As I progressed through my physical therapy program, I also began to learn more about pain, the nervous system, the biopsychosocial model, and patient-centered care. Through my studies and experiences, I began to understand that the mind and body truly cannot be separated. I had always thought this to be true, but didn’t realize how much scientific evidence we actually have to back it up. It became clear to me that the relationship between stress, pain, physical and mental health is incredibly strong, and that each can have quite a direct effect on the other. The other very important concept I learned is that humans are adaptable and resilient to stress and pain, especially when equipped with the right tools to reduce their potentially harmful effects. So today, I want to share with you some of those tools that have helped me and many others to live well with stress and pain.
When I look back, there are actually several factors that I believe helped me get through graduate school. Family and social support were very important, as was consistent physical activity and a healthy diet. But the real game changer for me was something else. In my final year of PT school I took an elective course taught by Dr. Pauline Lucas, a physical therapist who practices at the Mayo Clinic, where we learned about yoga, meditation and mindfulness and how these can be implemented into our personal and professional lives as healthcare providers. It wasn’t really until I took this course that I realized that stress, just like pain, is both an inevitable and useful part of the human experience. (If you’re confused by this concept and you’re interested in learning more about pain, click on this link to check out my blog on take home tips for understanding and managing pain.) This concept eventually led me to the idea that in order to make the best out of a stressful situation or painful condition, we need to attempt to change our mindsets about stress and pain. And with this, one of my regular mantras came to be the following:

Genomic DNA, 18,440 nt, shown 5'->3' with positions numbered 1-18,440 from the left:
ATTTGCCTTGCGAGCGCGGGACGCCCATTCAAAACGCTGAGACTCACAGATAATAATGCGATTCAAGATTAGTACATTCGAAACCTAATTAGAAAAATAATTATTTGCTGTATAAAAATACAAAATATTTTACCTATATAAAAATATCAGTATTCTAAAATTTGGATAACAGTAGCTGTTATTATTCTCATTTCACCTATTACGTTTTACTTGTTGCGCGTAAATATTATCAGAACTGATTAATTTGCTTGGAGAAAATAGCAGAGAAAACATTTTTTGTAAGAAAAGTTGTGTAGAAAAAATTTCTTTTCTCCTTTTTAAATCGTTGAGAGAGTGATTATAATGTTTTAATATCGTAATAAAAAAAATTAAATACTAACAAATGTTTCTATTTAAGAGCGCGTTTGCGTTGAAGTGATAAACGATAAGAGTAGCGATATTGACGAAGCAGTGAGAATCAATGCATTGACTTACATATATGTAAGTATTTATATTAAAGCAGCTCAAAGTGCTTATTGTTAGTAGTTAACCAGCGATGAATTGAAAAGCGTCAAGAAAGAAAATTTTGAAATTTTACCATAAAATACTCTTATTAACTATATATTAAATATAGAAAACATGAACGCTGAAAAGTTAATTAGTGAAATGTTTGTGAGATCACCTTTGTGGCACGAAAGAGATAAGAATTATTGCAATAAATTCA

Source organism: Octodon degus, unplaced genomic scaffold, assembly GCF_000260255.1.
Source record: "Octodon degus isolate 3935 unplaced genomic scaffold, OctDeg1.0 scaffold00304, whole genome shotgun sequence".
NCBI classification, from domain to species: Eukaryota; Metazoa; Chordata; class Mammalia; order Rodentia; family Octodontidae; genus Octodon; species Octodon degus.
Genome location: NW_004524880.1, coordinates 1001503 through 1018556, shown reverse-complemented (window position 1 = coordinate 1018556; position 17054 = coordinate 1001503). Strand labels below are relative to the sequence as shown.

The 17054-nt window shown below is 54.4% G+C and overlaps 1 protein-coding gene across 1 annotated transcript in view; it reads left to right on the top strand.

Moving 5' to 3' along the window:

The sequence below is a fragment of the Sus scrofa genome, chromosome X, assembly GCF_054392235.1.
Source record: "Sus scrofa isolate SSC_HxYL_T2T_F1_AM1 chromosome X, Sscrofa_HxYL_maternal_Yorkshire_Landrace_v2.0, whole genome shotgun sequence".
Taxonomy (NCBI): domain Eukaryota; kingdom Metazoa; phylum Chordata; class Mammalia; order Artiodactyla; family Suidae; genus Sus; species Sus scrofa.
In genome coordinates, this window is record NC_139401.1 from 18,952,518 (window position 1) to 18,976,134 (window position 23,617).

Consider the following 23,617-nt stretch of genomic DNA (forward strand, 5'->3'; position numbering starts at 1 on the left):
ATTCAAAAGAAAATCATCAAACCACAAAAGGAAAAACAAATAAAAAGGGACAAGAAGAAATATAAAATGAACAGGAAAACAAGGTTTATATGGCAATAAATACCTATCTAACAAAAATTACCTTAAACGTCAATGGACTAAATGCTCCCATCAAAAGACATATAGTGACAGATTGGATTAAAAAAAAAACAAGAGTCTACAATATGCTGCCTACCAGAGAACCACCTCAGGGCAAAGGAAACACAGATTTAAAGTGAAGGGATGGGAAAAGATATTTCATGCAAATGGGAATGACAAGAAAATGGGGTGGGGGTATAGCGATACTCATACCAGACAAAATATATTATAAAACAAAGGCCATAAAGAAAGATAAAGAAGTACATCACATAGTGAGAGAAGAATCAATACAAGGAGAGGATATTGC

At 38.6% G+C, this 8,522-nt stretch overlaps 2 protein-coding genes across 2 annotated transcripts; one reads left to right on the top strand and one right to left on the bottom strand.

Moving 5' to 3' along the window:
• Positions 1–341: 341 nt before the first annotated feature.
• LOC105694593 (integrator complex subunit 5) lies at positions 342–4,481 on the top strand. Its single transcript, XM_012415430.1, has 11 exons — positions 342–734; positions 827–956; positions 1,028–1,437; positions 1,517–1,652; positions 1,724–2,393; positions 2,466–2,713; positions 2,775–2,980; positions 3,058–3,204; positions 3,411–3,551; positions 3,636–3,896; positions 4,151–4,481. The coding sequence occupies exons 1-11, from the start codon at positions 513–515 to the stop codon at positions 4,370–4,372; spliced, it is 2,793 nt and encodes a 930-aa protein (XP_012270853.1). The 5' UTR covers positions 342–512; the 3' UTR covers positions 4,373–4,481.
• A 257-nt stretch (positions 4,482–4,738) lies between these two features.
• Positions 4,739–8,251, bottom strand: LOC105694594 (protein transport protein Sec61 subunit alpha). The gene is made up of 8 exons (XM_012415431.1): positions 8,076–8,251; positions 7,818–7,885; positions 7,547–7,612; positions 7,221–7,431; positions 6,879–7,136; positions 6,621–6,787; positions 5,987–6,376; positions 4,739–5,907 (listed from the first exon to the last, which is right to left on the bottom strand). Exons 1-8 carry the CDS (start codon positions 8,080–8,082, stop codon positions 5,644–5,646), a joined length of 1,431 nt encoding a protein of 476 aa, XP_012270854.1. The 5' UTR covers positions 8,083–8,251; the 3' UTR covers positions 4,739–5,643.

“When you can’t control what’s happening, challenge yourself to control how you respond to what’s happening. That’s where your power is.” – Unknown